The Air Force CCA explains that subsequent consensual sexual contact – even if unproven – could suggest that an alleged assault was actually a consensual encounter
With a published opinion in United States v. Leonhardt, 76 M.J. 821, No. 39014 (A.F. Ct. Crim. App. Aug. 16, 2017) (link to slip op.), a three-judge panel of the Air Force CCA reverses the appellant’s convictions of sexual assault and abusive sexual contact because the military judge applied an improper burden of proof on the defense for the introduction of evidence bearing on the alleged victim’s credibility.
The charges again Second Lieutenant (O-1) Leonhardt arose out of a sexual encounter with a fellow cadet at the Air Force Academy. Leonhardt’s defense wanted to introduce evidence that after the alleged assault, Leonhardt and the alleged victim:
had consensual sex . . . at least twice in his room . . . within approximately a week and a half of the alleged assaults, that he told three other lieutenants about these encounters, and that one of these individuals also saw [the alleged victim] in Appellant’s room during this time frame.
Slip op. at 4. Leonhardt testified to these facts in a pretrial hearing. The alleged victim also testified in the hearing, but she denied any subsequent sexual contact.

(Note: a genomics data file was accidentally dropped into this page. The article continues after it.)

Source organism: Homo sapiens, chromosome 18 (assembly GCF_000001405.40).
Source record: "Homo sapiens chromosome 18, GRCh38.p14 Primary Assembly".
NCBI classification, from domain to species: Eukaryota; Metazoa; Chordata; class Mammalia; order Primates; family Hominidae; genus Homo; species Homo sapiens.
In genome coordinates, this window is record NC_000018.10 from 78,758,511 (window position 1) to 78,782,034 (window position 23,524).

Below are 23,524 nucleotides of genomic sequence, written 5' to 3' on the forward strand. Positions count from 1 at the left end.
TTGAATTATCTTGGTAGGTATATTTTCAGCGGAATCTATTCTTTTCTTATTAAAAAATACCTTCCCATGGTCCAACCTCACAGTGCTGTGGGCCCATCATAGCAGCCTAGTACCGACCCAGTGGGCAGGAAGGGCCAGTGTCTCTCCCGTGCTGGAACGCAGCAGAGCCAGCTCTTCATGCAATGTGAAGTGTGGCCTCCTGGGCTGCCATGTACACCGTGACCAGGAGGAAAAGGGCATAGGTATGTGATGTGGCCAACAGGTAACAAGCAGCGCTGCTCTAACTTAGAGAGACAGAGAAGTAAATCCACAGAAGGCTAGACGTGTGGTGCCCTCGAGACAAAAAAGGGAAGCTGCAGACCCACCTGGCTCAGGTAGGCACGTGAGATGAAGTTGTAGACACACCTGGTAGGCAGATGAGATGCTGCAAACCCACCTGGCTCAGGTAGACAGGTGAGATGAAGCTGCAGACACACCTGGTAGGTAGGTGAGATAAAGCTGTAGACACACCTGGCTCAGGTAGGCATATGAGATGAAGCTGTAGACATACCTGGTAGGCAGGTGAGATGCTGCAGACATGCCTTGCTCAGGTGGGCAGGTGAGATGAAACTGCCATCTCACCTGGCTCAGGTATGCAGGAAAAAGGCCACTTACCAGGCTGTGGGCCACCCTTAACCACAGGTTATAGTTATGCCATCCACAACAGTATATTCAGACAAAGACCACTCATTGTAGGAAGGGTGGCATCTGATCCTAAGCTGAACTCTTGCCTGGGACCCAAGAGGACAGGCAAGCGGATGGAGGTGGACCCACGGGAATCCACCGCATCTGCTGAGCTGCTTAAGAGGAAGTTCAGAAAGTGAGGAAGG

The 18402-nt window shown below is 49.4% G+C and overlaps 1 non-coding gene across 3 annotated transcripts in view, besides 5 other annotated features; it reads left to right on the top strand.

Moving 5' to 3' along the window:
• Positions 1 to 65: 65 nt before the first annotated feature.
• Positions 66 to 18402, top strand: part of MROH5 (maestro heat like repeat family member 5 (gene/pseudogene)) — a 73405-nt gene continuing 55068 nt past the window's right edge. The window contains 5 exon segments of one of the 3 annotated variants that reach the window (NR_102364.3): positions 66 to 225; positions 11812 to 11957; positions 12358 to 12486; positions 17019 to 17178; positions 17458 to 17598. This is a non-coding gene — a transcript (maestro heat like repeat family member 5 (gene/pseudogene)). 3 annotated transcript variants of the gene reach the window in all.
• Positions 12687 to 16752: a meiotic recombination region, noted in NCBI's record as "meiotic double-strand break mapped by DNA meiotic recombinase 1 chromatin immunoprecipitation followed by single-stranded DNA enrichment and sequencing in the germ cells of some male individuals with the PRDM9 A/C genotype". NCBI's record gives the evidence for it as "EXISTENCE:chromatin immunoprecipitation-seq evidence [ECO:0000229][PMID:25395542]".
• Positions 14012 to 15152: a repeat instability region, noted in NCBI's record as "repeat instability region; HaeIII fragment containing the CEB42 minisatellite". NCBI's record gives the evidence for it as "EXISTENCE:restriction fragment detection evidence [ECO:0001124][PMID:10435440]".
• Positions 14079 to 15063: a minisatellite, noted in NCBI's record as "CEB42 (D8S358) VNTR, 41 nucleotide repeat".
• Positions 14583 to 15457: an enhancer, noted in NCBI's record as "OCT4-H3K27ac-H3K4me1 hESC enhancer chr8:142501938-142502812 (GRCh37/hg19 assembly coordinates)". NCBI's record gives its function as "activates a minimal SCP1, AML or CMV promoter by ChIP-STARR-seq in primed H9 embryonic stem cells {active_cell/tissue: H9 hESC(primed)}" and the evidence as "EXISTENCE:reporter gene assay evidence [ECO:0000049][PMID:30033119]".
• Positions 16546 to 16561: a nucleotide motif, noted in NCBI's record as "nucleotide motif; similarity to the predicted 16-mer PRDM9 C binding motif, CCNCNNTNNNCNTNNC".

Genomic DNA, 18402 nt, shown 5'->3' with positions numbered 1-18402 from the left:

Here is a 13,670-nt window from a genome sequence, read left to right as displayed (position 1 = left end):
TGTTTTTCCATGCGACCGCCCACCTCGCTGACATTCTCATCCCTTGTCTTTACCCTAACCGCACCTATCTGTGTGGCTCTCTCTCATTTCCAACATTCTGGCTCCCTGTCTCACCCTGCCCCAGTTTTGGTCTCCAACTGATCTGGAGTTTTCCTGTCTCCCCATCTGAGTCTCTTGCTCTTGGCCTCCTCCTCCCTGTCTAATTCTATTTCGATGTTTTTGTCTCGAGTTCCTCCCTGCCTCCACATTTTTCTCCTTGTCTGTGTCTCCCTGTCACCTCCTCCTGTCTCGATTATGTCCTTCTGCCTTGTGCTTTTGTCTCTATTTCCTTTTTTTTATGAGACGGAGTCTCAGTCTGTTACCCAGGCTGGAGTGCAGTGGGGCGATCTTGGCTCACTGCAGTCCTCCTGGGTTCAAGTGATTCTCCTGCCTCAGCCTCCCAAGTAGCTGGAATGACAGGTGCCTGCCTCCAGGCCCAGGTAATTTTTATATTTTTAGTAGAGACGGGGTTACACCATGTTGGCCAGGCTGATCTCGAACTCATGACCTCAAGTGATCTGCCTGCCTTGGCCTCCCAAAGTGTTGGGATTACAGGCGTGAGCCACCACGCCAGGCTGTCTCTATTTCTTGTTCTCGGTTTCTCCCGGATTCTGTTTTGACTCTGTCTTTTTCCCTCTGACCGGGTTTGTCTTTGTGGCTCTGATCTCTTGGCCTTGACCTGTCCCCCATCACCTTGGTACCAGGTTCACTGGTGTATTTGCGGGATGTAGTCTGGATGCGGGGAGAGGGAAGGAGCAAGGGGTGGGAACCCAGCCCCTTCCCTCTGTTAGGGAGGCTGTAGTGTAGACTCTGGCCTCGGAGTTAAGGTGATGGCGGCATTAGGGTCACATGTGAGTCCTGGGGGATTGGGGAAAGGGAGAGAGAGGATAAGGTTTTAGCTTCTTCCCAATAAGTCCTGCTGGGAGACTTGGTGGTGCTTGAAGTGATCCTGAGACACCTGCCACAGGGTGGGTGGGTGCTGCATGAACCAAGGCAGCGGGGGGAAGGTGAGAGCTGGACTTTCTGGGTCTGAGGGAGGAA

The defense sought to introduce this evidence to attack the alleged victim’s credibility, arguing:
[B]ecause she would engage in consensual sex after the fact, you have to question whether or not the allegation she’s making is even a truthful allegation. So, that’s the reason we’re offering it.
Slip op. at 4-5 (quoting record).
But the military judge applied Mil. R. Evid. 412 to prohibit the defense from cross-examining the alleged victim at trial about subsequent contact, ruling that the defense failed to prove that any subsequent contact occurred and failed to prove that any subsequent contact was admissible:
The Defense in this case has the burden to demonstrate the profferred evidence to at least a preponderance of the evidence and to provide a basis for admissibility.
They have failed on both counts. The alleged victim testified credibly that there was no post-event consensual sexual behavior. Additionally, the Defense did not posit a viable reason to admit the evidence. The proffered evidence has no relevance to consent or mistake of fact to consent on the night in question (like arguably pre-assault consensual behavior). The proffered evidence does not offer insight into motive on the part of the alleged victim. Additionally, the proffered evidence is merely an assertion by the accused; completely denied by the alleged victim. There was no corroborative or independent evidence offered to assist this fact finder.
Slip op. at 5 (quoting ruling) (emphases omitted).
Leonhardt did not testify at trial and the defense did not otherwise elicit evidence of sexual contact between him and the alleged victim after the alleged assault. A panel of members convicted him.
The CCA reverses, finding that the military judge’s limitation of cross-examination was error for two reasons.
First, the CCA finds that the military judge made an improper credibility determination: